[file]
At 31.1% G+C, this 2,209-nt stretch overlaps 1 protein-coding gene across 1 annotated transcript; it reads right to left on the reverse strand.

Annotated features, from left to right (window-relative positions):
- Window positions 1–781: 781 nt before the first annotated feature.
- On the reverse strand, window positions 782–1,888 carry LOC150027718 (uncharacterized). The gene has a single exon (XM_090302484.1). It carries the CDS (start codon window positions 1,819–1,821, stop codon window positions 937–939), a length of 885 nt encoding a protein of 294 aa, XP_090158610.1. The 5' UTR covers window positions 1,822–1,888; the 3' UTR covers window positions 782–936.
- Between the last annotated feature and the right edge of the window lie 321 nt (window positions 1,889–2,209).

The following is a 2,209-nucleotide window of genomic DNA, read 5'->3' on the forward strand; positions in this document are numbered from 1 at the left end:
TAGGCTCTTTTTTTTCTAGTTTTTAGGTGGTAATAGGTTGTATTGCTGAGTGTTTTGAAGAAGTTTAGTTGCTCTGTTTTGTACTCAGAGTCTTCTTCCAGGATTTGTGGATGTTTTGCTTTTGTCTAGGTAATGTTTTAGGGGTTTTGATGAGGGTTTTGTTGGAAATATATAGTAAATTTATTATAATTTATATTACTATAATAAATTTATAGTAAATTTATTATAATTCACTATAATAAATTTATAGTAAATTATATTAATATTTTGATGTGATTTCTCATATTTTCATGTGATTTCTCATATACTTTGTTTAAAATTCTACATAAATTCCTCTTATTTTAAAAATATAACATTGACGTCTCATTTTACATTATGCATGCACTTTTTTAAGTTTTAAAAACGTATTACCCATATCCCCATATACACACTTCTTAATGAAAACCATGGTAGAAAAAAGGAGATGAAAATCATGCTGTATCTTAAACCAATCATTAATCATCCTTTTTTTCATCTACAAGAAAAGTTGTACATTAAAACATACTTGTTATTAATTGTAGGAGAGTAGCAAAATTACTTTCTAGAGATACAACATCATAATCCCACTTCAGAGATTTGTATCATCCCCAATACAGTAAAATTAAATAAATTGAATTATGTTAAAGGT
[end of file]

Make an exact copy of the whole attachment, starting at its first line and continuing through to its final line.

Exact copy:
At 31.1% G+C, this 2,209-nt stretch overlaps 1 protein-coding gene across 1 annotated transcript; it reads right to left on the reverse strand.

Annotated features, from left to right (window-relative positions):
- Window positions 1–781: 781 nt before the first annotated feature.
- On the reverse strand, window positions 782–1,888 carry LOC150027718 (uncharacterized). The gene has a single exon (XM_090302484.1). It carries the CDS (start codon window positions 1,819–1,821, stop codon window positions 937–939), a length of 885 nt encoding a protein of 294 aa, XP_090158610.1. The 5' UTR covers window positions 1,822–1,888; the 3' UTR covers window positions 782–936.
- Between the last annotated feature and the right edge of the window lie 321 nt (window positions 1,889–2,209).

The following is a 2,209-nucleotide window of genomic DNA, read 5'->3' on the forward strand; positions in this document are numbered from 1 at the left end:
TAGGCTCTTTTTTTTCTAGTTTTTAGGTGGTAATAGGTTGTATTGCTGAGTGTTTTGAAGAAGTTTAGTTGCTCTGTTTTGTACTCAGAGTCTTCTTCCAGGATTTGTGGATGTTTTGCTTTTGTCTAGGTAATGTTTTAGGGGTTTTGATGAGGGTTTTGTTGGAAATATATAGTAAATTTATTATAATTTATATTACTATAATAAATTTATAGTAAATTTATTATAATTCACTATAATAAATTTATAGTAAATTATATTAATATTTTGATGTGATTTCTCATATTTTCATGTGATTTCTCATATACTTTGTTTAAAATTCTACATAAATTCCTCTTATTTTAAAAATATAACATTGACGTCTCATTTTACATTATGCATGCACTTTTTTAAGTTTTAAAAACGTATTACCCATATCCCCATATACACACTTCTTAATGAAAACCATGGTAGAAAAAAGGAGATGAAAATCATGCTGTATCTTAAACCAATCATTAATCATCCTTTTTTTCATCTACAAGAAAAGTTGTACATTAAAACATACTTGTTATTAATTGTAGGAGAGTAGCAAAATTACTTTCTAGAGATACAACATCATAATCCCACTTCAGAGATTTGTATCATCCCCAATACAGTAAAATTAAATAAATTGAATTATGTTAAAGGT